I was back to office, or else, I would be branded as absconding after stealing the amount. I avoided eye-contact with anybody at office. Many sympathised with me openly, but I knew that they would be suspecting me as a probable thief. ‘Having got huge money in hands, who can resist?’ Suddenly I felt someone standing by my side. He said he was Keshavan, sent by my wife, Manaka to meet me at office. Oh! That hotel-guy! That stranger, with whom my wife was conversing at the café. He said that he was aware of my being entrapped in a scam. He also said that he was working in an investigating agency as a private detective and if required, he could be of some help in tracing the real culprit.

By the way, he happened to be Menaka’s schoolmate and they recently renewed their contacts in their alumni meet. Actually, he could not attend the alumni meeting at that time. But he got the updates of all who attended that day from other classmates who had made it. He got Menaka’s phone and address from one such classmate. In their schooldays, both Keshavan and Menaka were branded by their class-mates as lovebirds. Actually, they were friends with thick bonding. What to do? Swaying tongues waiting for gossip, would lash anything about anyone. Luckily, they were very firm about their friendship and did not fall prey to infatuation. Thanks to their parents who also were in good friendship. After school, they never met each other and got drifted in their life. Their higher education and their parents’ transfers kept them apart. They never met again. Menaka after marriage, had lost all her connections with her school and college friends. Suddenly the alumni meet was conceived by one of her classmates and she got a golden opportunity to meet her old pals. She went there and met all. But Keshavan was missing in the group. In spite of so many years, they made fun of her by linking his name with her. Old memories die hard. She never thought she would be meeting him soon.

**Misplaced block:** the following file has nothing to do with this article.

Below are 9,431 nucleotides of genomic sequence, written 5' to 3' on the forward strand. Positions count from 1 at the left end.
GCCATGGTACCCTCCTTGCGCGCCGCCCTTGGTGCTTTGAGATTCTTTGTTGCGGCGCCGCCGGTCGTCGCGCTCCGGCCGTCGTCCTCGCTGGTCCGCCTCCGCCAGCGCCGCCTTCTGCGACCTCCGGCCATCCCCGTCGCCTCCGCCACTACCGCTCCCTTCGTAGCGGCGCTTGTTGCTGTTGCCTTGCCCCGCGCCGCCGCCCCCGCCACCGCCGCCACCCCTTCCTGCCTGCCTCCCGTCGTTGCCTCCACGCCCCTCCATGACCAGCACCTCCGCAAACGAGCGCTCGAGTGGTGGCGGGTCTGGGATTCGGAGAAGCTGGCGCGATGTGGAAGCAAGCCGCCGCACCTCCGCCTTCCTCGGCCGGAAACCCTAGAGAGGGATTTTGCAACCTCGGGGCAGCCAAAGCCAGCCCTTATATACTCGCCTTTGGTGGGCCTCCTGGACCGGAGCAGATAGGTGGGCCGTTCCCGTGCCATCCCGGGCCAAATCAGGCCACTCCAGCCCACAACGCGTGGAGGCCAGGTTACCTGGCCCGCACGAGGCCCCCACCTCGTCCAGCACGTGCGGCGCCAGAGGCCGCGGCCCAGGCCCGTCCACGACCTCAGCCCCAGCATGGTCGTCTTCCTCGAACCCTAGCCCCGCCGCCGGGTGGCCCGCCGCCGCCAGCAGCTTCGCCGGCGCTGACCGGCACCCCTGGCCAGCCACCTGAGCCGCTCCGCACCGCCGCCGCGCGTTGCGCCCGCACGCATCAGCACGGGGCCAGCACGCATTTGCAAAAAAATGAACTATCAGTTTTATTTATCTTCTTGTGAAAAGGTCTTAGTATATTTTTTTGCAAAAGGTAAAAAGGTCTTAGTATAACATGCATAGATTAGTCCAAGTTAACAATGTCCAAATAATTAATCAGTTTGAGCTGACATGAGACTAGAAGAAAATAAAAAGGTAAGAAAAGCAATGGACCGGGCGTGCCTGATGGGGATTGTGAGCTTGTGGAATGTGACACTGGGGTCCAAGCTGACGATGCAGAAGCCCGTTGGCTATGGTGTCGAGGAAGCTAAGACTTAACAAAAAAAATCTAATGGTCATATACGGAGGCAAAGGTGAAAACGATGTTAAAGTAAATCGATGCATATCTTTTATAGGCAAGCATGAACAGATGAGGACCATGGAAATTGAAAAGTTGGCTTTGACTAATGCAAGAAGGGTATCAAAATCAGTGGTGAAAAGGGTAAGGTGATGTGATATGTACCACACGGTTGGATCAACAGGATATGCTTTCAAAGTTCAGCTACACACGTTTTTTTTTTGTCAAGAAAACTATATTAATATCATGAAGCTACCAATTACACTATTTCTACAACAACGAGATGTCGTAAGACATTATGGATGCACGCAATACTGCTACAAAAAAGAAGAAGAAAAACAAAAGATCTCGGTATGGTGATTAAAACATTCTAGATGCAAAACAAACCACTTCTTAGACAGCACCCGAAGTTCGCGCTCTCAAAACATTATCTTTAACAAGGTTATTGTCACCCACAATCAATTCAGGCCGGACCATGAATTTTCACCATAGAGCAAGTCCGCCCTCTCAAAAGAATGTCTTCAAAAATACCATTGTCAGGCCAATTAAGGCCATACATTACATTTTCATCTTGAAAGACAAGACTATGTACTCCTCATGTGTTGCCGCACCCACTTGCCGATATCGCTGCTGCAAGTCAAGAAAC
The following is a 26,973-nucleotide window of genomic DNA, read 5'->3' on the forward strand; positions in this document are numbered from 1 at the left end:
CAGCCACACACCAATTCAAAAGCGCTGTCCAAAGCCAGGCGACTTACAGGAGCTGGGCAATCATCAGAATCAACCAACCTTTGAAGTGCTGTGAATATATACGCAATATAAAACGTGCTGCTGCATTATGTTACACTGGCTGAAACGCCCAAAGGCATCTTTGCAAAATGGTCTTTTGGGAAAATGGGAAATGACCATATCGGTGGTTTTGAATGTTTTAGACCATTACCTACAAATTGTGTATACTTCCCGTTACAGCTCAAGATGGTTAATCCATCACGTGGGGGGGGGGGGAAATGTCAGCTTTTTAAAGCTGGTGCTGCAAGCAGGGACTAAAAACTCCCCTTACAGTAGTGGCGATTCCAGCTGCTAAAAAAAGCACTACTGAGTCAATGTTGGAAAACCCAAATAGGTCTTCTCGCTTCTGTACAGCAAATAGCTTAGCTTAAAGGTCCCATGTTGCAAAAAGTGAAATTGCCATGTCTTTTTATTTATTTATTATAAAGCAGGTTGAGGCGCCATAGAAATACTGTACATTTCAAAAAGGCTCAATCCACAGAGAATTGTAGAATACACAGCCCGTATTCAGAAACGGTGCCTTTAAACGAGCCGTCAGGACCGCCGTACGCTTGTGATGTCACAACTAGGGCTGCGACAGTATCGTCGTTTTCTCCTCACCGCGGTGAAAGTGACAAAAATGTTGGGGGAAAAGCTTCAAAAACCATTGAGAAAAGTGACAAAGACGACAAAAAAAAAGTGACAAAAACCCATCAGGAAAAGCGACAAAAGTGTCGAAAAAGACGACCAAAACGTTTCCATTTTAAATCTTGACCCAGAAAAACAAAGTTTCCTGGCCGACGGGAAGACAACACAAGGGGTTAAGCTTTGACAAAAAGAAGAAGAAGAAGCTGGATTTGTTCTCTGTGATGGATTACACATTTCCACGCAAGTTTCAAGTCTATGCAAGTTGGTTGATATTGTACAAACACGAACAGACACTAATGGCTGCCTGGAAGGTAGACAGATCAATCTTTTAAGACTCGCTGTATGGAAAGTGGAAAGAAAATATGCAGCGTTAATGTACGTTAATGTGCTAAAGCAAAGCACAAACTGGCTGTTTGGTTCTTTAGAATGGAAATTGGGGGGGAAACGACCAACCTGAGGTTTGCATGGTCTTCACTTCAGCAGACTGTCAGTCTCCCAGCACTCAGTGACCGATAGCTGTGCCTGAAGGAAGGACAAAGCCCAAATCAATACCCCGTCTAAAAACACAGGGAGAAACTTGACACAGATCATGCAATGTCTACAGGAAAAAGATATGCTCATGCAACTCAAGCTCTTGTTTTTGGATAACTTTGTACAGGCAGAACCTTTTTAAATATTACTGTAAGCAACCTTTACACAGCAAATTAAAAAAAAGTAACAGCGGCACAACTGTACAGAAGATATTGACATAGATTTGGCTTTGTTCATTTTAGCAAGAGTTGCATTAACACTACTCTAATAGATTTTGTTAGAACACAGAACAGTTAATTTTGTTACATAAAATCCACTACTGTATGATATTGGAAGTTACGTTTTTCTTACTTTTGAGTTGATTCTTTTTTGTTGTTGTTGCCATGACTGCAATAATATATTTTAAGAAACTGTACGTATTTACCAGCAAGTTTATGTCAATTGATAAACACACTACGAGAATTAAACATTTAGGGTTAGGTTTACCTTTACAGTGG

Keshavan had come on his official work to Menaka’s city. Before he would get involved in his assignment, he wanted to meet Menaka. He was thinking, “How excited she would be on meeting me! There is no doubt about that. Meeting after so many years and now all of a sudden, means it will be a great surprise to her. Will she be thicker than what she was? Will she come with her husband?” He kept imagining. Then he called on phone and asked her to meet him at Hotel Ruchi.

They met at the restaurant in the basement. Both were thrilled on meeting after a long-long while. There were many things to be exchanged. Just to refresh themselves of their old memories, Keshavan addressed her with a cunning smile, “Hi, Sweetheart!” She too responded. “Hello Dear!” Very soon they came out of their past. Menaka already possessed with her husband’s problem and it was running as undercurrent in her mind, could not be in her jolly mood. She could not freely converse with Keshavan. As a matter of fact, she was listening to him. When she learnt that he was a private detective, she immediately sprang into her usual self and caught hold of him and pleaded him to save her hubby. She updated him with relevant information. Now she was very confident that he would do something and save her husband. ‘No doubt, a friend in need is a pillar of support and mountain of support. Oh! God. You are great to send him at the appropriate time.’ Having sought his help, she felt relieved.